“Moonchild Mixes” Is A Lovely Addition to Selena’s Discography And Legacy

I have to admit, when I found out I would be reviewing Selena’s first real album release since her passing in 1995, I didn’t have high hopes. Personally, I’ve always found using someone’s voice or likeness after they’ve passed to be in distaste. It makes me uncomfortable, and I often viewed it as a cash grab, profiting from an untimely death. Though considering “Moonchild Mixes” came straight from Selena’s family, in collaboration with Warner Brothers Latina, I should have had more faith. “Moonchild Mixes” is nothing short of a masterpiece. A heartfelt homage to Selena, it’s a look into where Selena would be today and how these songs would sound now. It adds to her discography, it has a clear purpose, and accomplishes what it set out to do beautifully. 

There are no new or original songs, thankfully. Instead “Moonchild Mixes” modernizes the lesser accessible songs from Selena’s catalog while managing to somehow keep the essence of them. It’s an enhancement, using current editing techniques to add more dynamics and proper leveling, so while the songs feel the same, it’s easier to listen to. Modernized. Perhaps the most jarring part of the whole endeavor is Selena’s voice. Most of these songs were recorded when Selena was just a teenager, and while there’s something hauntingly beautiful about that, Warner Brothers and the Quintanilla Family used audio pitching and voice mixing on every song to mature Selena’s voice. They wanted it to sound like how it would if she were alive today, and they succeeded. As Selena’s father, Abraham Quintanilla told NPR, “It’ll make you think that she recorded the songs this morning.” And he is not wrong. 

The album was created with the intent of contemporizing the songs, and there isn’t a better example of that than the most well-known song off the album “Como Te Quero Yo A Ti”. While most songs off the album only have one new version, CTQYAT has three. What I would consider their remastered version of the original “Regional Mexican Version”, then there’s the upbeat “Cumbia Version”, and lastly, my favorite, the “Como Te Quiero Yo A Ti Pop Version”.  Popular musicians are always reimagining their songs, and finding different ways to perform them live, so this variation tries to imagine how Selena would approach this song from a pop lens. And while someone who grew up in the early 2000s like me has a very different definition of “pop song”, the “Moonchild Mixes” version stays true to Selena’s own tastes and genre stylings. The current pop version sounds a lot like her other pop hit “Dreaming of You” with its atmospheric background instrumentals, and mellow R&B beat. If that sounds sort of disconnected from the original version I implore you to listen to this one, it is so incredibly good.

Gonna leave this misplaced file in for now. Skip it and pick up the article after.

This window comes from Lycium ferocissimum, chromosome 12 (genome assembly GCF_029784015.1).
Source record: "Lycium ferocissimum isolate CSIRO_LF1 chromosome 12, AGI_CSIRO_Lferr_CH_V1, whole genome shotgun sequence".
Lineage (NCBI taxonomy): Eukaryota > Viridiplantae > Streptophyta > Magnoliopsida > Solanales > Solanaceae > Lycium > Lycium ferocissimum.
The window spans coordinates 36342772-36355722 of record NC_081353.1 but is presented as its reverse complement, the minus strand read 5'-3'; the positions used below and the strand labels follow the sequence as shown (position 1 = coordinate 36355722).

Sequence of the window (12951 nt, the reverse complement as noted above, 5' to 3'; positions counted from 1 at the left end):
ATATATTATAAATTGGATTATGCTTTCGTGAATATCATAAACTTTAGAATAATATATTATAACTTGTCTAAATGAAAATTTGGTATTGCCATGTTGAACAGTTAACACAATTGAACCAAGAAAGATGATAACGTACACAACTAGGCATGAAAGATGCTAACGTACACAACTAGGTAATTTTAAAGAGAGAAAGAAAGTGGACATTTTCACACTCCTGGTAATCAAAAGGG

There is one other song that gets more than one version and that is “Dame Tu Amor”. The song has the typical version that sticks to the original, but then there’s “Dame Tu Amor Cumbia Version” and that is an absolute banger. A certified bop, with its party like high hats and Latino instrumentation, you can’t resist getting up and dancing. In fact, there are a bunch of songs I hadn’t heard before that I ended up loving. Something I noticed about “Moonchild Mixes” is that a lot of the songs chosen were lesser-known songs that weren’t as easily accessible and hadn’t really been given the proper time to shine. For example, the song “Salta La Ranita” isn’t even on streaming services outside of this version. Other songs like “Cariño Mio”, “Corazoncito”, or “Pensando a Ti” get a little stagnant in their original versions. The potential for those songs is there, and Selena’s voice kills it, but the instrumentation itself gets a little repetitive. That potential is fully realized in their versions on “Moonchild Mixes”. The album does a great job of adding in those dynamics and perfect endings so the songs never feel like they drag on. Instead, it gives a second wind to songs that otherwise might have been left in the dust. 

Prior to listening to this album, I was worried it would serve no purpose. That, outside of being a collectors item, the project itself wasn’t really going to add much to Selena’s own prestigious catalog. But I was so wrong. “Moonchild Mixes” is a true addition to all her music. For starters, the songs and their reimaginations are great.  They’re catchy, and the newer versions are able to capture that original spark, but build upon it for an easier listening experience. Then there’s the accessibility. Some of these songs are really hard to find, only accessible if you download the YouTube MP3 file or convert them from a CD. However, by choosing to adapt lesser-accessible songs, the Quintanilla Family is giving back to Selena fans everywhere. Giving them the opportunity to listen to her music with ease, and bringing some of these songs into the modern day. 

I truly enjoyed reviewing this album, and I will certainly be bopping along to all these tracks! Standout tracks for me, in addition to the ones I’ve already mentioned, are “No Llores Mas” and “Sabes”. Absolutely incredible songs. If you care to check out “Moonchild Mixes” you can find the album, out now, on all streaming platforms. 


  • Camila Dejesus

    Magazine & Media Editor, Camila Dejesus has been writing since she was a child and enjoys all forms from creative writing down to narrative analysis. She graduated from Brooklyn College with a bachelor's in Television and Radio Production and works full-time at Latinitas Magazine. In her free time, she loves writing stories, water coloring, or playing songs on her Baritone Ukulele. Now, her greatest passion is finding new topics that will engage and inspire Latinx youth.

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